BERLIN (Reuters) - Germany’s wind power sector will expand at a faster rate in the second half of the year, the country’s wind energy association predicted on Wednesday, ahead of an expected reduction in government incentives.
The BWE association said it expected about 2,900 megawatts of wind power capacity to be installed this year - roughly equivalent to three nuclear power plants - after 1,143 MW were installed in the first six months.
Most of the new capacity in the first half was onshore, it said.
One factor in the growth, said the VDMA Power Systems turbines group, was the expectation of a reduction in incentives for wind energy.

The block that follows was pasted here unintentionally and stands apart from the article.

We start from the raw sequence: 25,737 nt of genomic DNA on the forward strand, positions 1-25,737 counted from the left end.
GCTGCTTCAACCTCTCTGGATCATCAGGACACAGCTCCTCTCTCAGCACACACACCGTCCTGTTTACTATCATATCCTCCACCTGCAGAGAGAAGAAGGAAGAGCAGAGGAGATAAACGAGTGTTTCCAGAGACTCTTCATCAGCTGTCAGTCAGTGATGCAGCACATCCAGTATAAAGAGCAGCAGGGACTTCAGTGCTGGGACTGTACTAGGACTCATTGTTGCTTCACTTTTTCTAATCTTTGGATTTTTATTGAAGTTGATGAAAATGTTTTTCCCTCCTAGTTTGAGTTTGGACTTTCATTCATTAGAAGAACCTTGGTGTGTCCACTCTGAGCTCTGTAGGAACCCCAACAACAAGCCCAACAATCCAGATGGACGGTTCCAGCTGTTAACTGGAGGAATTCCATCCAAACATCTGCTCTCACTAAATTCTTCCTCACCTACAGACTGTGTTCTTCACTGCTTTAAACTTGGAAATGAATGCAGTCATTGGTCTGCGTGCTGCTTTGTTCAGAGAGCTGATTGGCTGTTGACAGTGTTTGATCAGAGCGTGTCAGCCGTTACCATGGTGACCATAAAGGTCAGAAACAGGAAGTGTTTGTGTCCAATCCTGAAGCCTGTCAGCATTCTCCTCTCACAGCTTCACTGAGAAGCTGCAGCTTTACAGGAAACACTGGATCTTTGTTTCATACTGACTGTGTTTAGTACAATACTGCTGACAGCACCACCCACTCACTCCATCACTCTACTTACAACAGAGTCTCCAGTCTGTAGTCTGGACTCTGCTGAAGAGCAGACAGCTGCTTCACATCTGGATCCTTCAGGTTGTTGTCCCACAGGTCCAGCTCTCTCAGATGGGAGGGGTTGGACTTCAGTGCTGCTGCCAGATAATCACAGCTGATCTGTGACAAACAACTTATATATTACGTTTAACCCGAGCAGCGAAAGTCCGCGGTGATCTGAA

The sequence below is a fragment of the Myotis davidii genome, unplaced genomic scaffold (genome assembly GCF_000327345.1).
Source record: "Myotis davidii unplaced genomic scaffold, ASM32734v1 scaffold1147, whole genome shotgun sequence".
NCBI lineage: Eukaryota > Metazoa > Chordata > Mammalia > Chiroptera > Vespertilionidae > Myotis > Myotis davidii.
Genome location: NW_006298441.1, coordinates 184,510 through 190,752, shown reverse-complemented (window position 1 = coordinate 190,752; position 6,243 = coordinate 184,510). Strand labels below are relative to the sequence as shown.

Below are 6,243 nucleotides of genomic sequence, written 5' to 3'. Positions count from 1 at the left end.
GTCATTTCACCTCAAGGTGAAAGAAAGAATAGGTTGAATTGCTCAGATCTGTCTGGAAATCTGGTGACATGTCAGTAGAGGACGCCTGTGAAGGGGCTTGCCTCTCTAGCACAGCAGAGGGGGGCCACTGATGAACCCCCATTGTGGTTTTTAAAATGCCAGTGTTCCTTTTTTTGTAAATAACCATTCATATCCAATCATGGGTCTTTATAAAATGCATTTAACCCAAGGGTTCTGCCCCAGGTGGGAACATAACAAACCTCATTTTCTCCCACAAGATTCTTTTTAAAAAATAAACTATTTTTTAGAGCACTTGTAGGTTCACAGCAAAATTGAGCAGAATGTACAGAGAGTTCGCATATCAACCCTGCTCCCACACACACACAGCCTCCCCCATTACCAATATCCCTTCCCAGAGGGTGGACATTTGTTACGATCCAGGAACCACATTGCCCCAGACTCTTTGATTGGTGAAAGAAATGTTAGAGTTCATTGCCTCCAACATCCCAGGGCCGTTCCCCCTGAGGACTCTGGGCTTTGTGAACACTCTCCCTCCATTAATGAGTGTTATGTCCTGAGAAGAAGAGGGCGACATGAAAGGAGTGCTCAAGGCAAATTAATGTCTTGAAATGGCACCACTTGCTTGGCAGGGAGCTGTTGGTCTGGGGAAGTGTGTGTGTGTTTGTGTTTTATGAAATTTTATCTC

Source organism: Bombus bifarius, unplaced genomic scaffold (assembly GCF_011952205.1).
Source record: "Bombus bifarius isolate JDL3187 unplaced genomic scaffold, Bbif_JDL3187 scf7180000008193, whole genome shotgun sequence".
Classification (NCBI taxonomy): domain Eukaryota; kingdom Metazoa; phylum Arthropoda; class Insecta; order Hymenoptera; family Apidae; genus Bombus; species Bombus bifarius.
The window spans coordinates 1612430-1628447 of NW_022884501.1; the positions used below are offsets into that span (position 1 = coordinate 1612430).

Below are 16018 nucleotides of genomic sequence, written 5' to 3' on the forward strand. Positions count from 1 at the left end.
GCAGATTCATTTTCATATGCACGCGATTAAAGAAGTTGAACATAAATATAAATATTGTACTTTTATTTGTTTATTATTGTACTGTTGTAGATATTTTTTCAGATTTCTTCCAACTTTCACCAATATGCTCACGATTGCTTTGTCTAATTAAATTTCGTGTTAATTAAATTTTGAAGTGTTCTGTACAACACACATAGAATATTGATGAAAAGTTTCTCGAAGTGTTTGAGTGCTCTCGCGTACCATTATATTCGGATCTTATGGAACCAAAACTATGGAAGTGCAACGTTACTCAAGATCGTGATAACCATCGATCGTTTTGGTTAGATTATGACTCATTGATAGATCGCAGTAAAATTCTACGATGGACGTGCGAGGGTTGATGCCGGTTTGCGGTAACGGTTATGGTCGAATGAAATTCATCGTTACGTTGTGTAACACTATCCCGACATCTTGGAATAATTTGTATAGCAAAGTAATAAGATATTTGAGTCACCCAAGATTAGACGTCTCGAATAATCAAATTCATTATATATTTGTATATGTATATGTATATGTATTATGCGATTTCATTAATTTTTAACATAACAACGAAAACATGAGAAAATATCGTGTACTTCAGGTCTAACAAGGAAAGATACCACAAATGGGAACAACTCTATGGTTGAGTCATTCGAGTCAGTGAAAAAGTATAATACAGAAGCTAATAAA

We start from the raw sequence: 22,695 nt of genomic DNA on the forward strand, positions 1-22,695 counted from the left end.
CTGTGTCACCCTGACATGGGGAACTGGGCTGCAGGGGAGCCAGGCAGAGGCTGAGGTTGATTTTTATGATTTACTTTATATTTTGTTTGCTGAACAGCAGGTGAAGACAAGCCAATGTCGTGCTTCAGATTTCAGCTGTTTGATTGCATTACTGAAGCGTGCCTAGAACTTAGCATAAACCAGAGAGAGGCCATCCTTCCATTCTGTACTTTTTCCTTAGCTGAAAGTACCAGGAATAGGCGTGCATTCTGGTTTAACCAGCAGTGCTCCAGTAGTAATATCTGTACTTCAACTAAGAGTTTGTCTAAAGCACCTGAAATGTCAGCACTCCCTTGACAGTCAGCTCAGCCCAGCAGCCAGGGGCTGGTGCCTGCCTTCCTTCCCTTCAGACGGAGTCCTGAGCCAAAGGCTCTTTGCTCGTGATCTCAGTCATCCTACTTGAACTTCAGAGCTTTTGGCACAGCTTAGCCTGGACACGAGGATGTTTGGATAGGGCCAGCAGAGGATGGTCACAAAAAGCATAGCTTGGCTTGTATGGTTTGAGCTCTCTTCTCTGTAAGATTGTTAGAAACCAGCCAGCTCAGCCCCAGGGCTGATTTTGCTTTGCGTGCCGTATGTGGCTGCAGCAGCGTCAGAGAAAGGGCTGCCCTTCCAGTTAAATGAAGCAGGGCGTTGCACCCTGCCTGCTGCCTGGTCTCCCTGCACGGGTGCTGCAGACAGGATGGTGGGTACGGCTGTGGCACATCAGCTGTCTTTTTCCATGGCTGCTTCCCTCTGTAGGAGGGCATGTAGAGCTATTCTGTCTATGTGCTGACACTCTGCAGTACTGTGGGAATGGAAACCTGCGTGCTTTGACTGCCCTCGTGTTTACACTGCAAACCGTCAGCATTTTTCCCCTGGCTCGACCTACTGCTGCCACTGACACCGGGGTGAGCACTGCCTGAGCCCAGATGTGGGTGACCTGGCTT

“There has been an acceleration effect,” VDMA Power Systems chief Thorsten Herdan told reporters at a joint news conference with the BWE.
Wind energy accounts for about 8 percent of Germany’s power usage and Chancellor Angela Merkel wants to increase it as part of her push to renewable and away from nuclear energy.
However, installing offshore wind turbines is proving problematic partly because it has turned out to be far more expensive than originally estimated.
In the first half of the year, only 21 offshore wind installations, with a capacity of 105 MW, went on stream. However, the groups said they expected offshore to pick up in the second half of this year and in the coming two years.
Reporting by Markus Wacket; Writing by Madeline Chambers; Editing by Mark Potter